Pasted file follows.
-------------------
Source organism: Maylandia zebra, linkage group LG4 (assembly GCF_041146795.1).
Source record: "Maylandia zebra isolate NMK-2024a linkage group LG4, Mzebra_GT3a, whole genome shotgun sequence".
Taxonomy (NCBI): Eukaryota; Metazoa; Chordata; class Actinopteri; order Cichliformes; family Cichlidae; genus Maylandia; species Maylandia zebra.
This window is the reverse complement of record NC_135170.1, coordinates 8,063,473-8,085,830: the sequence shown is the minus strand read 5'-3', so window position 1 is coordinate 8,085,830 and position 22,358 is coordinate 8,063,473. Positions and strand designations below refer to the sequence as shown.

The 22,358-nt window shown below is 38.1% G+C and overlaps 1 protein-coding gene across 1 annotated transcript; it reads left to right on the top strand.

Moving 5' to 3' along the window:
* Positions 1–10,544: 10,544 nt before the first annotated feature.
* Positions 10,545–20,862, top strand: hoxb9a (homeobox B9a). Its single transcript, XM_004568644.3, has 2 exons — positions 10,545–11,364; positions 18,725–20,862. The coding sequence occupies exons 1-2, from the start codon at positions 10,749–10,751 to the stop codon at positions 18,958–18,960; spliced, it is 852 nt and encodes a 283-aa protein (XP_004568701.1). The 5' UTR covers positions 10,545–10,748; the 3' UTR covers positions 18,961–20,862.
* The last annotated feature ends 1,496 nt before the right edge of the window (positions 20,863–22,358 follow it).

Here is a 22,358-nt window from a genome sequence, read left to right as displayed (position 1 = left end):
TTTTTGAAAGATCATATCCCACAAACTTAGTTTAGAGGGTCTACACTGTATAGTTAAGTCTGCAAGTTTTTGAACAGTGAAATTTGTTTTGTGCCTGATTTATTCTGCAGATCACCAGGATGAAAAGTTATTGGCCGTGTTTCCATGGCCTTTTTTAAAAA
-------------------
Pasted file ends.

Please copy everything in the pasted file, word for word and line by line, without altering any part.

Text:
Source organism: Maylandia zebra, linkage group LG4 (assembly GCF_041146795.1).
Source record: "Maylandia zebra isolate NMK-2024a linkage group LG4, Mzebra_GT3a, whole genome shotgun sequence".
Taxonomy (NCBI): Eukaryota; Metazoa; Chordata; class Actinopteri; order Cichliformes; family Cichlidae; genus Maylandia; species Maylandia zebra.
This window is the reverse complement of record NC_135170.1, coordinates 8,063,473-8,085,830: the sequence shown is the minus strand read 5'-3', so window position 1 is coordinate 8,085,830 and position 22,358 is coordinate 8,063,473. Positions and strand designations below refer to the sequence as shown.

The 22,358-nt window shown below is 38.1% G+C and overlaps 1 protein-coding gene across 1 annotated transcript; it reads left to right on the top strand.

Moving 5' to 3' along the window:
* Positions 1–10,544: 10,544 nt before the first annotated feature.
* Positions 10,545–20,862, top strand: hoxb9a (homeobox B9a). Its single transcript, XM_004568644.3, has 2 exons — positions 10,545–11,364; positions 18,725–20,862. The coding sequence occupies exons 1-2, from the start codon at positions 10,749–10,751 to the stop codon at positions 18,958–18,960; spliced, it is 852 nt and encodes a 283-aa protein (XP_004568701.1). The 5' UTR covers positions 10,545–10,748; the 3' UTR covers positions 18,961–20,862.
* The last annotated feature ends 1,496 nt before the right edge of the window (positions 20,863–22,358 follow it).

Here is a 22,358-nt window from a genome sequence, read left to right as displayed (position 1 = left end):
TTTTTGAAAGATCATATCCCACAAACTTAGTTTAGAGGGTCTACACTGTATAGTTAAGTCTGCAAGTTTTTGAACAGTGAAATTTGTTTTGTGCCTGATTTATTCTGCAGATCACCAGGATGAAAAGTTATTGGCCGTGTTTCCATGGCCTTTTTTAAAAA